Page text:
Code generation vs data driven programming
Via Ned Batchelder, this interview with pragmatic Dave Thomas on code generation closely reflects my own nascent thoughts on the issue:
CGN: What do think the future is for code generation?
Dave: I think that in the long term the larger code generation efforts, the “application generators,” will become a thing of the past. They are there because the underlying technologies and architectures don’t yet support programming at a high level. But I’m betting that languages such as Java and C++ will in the long term be seen as a curious branch in the evolution of computing. I’m hoping that somewhere out there some bright spark is coming up with a way of letting us write applications expressively and dynamically. Once this happens, the need for these kinds of code generators will diminish.
For example, I rarely (if ever) write a code generator that generates Ruby code: there’s just no need, as Ruby is dynamic enough to let be do what I want without leaving the language.
In the shorter term, though, I think code generators of all kinds will continue to contribute significantly to the industry. Java and C# are both such stifling languages that you need to be able to use code generators to make them effective.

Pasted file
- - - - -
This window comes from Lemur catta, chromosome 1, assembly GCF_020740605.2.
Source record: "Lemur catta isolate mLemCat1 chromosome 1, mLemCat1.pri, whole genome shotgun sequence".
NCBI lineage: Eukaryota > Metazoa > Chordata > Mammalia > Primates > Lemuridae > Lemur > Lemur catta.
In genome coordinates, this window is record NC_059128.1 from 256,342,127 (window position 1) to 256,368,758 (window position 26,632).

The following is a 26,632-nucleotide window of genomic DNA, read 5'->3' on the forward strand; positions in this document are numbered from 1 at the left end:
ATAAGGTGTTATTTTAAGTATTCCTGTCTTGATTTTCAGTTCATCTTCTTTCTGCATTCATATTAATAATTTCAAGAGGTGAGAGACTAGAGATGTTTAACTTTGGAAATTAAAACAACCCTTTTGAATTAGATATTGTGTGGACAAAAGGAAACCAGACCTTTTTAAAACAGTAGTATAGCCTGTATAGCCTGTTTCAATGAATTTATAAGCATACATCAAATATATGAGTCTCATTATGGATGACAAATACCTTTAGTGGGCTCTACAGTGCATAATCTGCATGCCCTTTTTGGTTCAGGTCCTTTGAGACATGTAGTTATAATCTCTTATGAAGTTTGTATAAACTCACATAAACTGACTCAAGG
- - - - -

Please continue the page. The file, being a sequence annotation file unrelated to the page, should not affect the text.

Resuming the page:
We considered using code generators for our current major project at work, and picked up Jack Herrington’s book on the subject. Reading through it, it became clear that many of the problems that code generators solve can be tackled instead using data driven programming techniques made possible by dynamic languages. Since we had already settled on Python as our implementation language the need for code generation became far less apparent, and we ended up avoiding it entirely with the exception of a command line tool for passvely generating basic templates for our admin interface.
If I ever have to work with a less expressive language I’ll certainly consider using a code generator (probably written in Python) to abstract away some some of the tedious repetition. As it is, Python’s rich data structures and clean support for introspection provide an excellent alternative.
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